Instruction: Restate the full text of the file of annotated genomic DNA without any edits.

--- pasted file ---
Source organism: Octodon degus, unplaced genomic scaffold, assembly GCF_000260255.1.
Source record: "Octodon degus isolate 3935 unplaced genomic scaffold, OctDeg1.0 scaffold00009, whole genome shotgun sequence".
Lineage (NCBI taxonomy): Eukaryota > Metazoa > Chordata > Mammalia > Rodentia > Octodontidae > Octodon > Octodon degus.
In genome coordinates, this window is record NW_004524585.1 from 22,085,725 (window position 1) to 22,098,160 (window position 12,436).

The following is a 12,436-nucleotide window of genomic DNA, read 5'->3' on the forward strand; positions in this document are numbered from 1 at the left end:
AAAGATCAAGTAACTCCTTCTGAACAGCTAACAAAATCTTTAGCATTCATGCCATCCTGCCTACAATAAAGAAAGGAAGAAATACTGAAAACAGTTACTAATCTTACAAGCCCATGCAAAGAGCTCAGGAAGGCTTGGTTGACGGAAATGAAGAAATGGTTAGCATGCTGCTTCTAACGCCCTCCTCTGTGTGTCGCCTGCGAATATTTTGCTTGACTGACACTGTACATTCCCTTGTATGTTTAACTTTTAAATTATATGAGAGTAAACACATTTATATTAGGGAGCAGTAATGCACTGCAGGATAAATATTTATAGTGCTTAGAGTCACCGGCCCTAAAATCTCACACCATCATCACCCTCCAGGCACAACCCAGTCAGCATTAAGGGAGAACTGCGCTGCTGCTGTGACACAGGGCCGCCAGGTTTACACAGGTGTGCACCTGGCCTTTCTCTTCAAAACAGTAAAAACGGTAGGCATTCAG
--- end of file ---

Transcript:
Source organism: Octodon degus, unplaced genomic scaffold, assembly GCF_000260255.1.
Source record: "Octodon degus isolate 3935 unplaced genomic scaffold, OctDeg1.0 scaffold00009, whole genome shotgun sequence".
Lineage (NCBI taxonomy): Eukaryota > Metazoa > Chordata > Mammalia > Rodentia > Octodontidae > Octodon > Octodon degus.
In genome coordinates, this window is record NW_004524585.1 from 22,085,725 (window position 1) to 22,098,160 (window position 12,436).

The following is a 12,436-nucleotide window of genomic DNA, read 5'->3' on the forward strand; positions in this document are numbered from 1 at the left end:
AAAGATCAAGTAACTCCTTCTGAACAGCTAACAAAATCTTTAGCATTCATGCCATCCTGCCTACAATAAAGAAAGGAAGAAATACTGAAAACAGTTACTAATCTTACAAGCCCATGCAAAGAGCTCAGGAAGGCTTGGTTGACGGAAATGAAGAAATGGTTAGCATGCTGCTTCTAACGCCCTCCTCTGTGTGTCGCCTGCGAATATTTTGCTTGACTGACACTGTACATTCCCTTGTATGTTTAACTTTTAAATTATATGAGAGTAAACACATTTATATTAGGGAGCAGTAATGCACTGCAGGATAAATATTTATAGTGCTTAGAGTCACCGGCCCTAAAATCTCACACCATCATCACCCTCCAGGCACAACCCAGTCAGCATTAAGGGAGAACTGCGCTGCTGCTGTGACACAGGGCCGCCAGGTTTACACAGGTGTGCACCTGGCCTTTCTCTTCAAAACAGTAAAAACGGTAGGCATTCAG